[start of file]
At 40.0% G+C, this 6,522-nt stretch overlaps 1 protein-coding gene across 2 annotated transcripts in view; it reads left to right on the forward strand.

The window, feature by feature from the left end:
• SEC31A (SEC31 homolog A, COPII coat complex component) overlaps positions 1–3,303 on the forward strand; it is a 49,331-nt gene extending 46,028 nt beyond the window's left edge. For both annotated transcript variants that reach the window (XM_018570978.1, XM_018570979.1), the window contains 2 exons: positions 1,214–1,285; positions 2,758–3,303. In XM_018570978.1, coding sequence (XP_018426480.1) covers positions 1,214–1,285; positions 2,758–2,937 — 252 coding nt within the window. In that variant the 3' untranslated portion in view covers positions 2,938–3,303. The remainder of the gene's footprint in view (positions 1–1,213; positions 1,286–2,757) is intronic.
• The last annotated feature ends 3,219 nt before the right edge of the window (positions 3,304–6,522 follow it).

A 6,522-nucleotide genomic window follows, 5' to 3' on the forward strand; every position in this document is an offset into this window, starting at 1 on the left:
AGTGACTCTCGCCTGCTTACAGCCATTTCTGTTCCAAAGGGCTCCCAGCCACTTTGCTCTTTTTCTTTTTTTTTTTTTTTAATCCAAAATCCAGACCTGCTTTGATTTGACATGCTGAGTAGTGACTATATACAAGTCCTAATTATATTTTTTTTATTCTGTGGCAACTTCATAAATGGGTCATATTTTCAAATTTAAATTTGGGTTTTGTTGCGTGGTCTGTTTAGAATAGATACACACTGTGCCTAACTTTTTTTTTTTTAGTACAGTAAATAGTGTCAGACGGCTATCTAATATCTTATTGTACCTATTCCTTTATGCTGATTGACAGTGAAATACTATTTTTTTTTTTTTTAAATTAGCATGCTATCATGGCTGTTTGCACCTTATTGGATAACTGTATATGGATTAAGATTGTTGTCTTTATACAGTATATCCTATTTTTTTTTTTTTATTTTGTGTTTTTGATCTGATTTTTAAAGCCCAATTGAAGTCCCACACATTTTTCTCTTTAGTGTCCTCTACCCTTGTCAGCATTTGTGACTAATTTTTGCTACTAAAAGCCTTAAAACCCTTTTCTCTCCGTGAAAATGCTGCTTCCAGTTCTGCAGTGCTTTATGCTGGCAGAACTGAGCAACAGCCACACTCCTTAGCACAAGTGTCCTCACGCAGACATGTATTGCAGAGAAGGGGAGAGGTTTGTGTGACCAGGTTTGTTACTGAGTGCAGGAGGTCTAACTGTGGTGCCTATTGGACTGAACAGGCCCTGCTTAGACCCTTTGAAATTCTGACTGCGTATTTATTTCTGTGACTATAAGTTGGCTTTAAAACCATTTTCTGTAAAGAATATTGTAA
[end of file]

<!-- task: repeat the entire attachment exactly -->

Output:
At 40.0% G+C, this 6,522-nt stretch overlaps 1 protein-coding gene across 2 annotated transcripts in view; it reads left to right on the forward strand.

The window, feature by feature from the left end:
• SEC31A (SEC31 homolog A, COPII coat complex component) overlaps positions 1–3,303 on the forward strand; it is a 49,331-nt gene extending 46,028 nt beyond the window's left edge. For both annotated transcript variants that reach the window (XM_018570978.1, XM_018570979.1), the window contains 2 exons: positions 1,214–1,285; positions 2,758–3,303. In XM_018570978.1, coding sequence (XP_018426480.1) covers positions 1,214–1,285; positions 2,758–2,937 — 252 coding nt within the window. In that variant the 3' untranslated portion in view covers positions 2,938–3,303. The remainder of the gene's footprint in view (positions 1–1,213; positions 1,286–2,757) is intronic.
• The last annotated feature ends 3,219 nt before the right edge of the window (positions 3,304–6,522 follow it).

A 6,522-nucleotide genomic window follows, 5' to 3' on the forward strand; every position in this document is an offset into this window, starting at 1 on the left:
AGTGACTCTCGCCTGCTTACAGCCATTTCTGTTCCAAAGGGCTCCCAGCCACTTTGCTCTTTTTCTTTTTTTTTTTTTTTAATCCAAAATCCAGACCTGCTTTGATTTGACATGCTGAGTAGTGACTATATACAAGTCCTAATTATATTTTTTTTATTCTGTGGCAACTTCATAAATGGGTCATATTTTCAAATTTAAATTTGGGTTTTGTTGCGTGGTCTGTTTAGAATAGATACACACTGTGCCTAACTTTTTTTTTTTTAGTACAGTAAATAGTGTCAGACGGCTATCTAATATCTTATTGTACCTATTCCTTTATGCTGATTGACAGTGAAATACTATTTTTTTTTTTTTTAAATTAGCATGCTATCATGGCTGTTTGCACCTTATTGGATAACTGTATATGGATTAAGATTGTTGTCTTTATACAGTATATCCTATTTTTTTTTTTTTATTTTGTGTTTTTGATCTGATTTTTAAAGCCCAATTGAAGTCCCACACATTTTTCTCTTTAGTGTCCTCTACCCTTGTCAGCATTTGTGACTAATTTTTGCTACTAAAAGCCTTAAAACCCTTTTCTCTCCGTGAAAATGCTGCTTCCAGTTCTGCAGTGCTTTATGCTGGCAGAACTGAGCAACAGCCACACTCCTTAGCACAAGTGTCCTCACGCAGACATGTATTGCAGAGAAGGGGAGAGGTTTGTGTGACCAGGTTTGTTACTGAGTGCAGGAGGTCTAACTGTGGTGCCTATTGGACTGAACAGGCCCTGCTTAGACCCTTTGAAATTCTGACTGCGTATTTATTTCTGTGACTATAAGTTGGCTTTAAAACCATTTTCTGTAAAGAATATTGTAA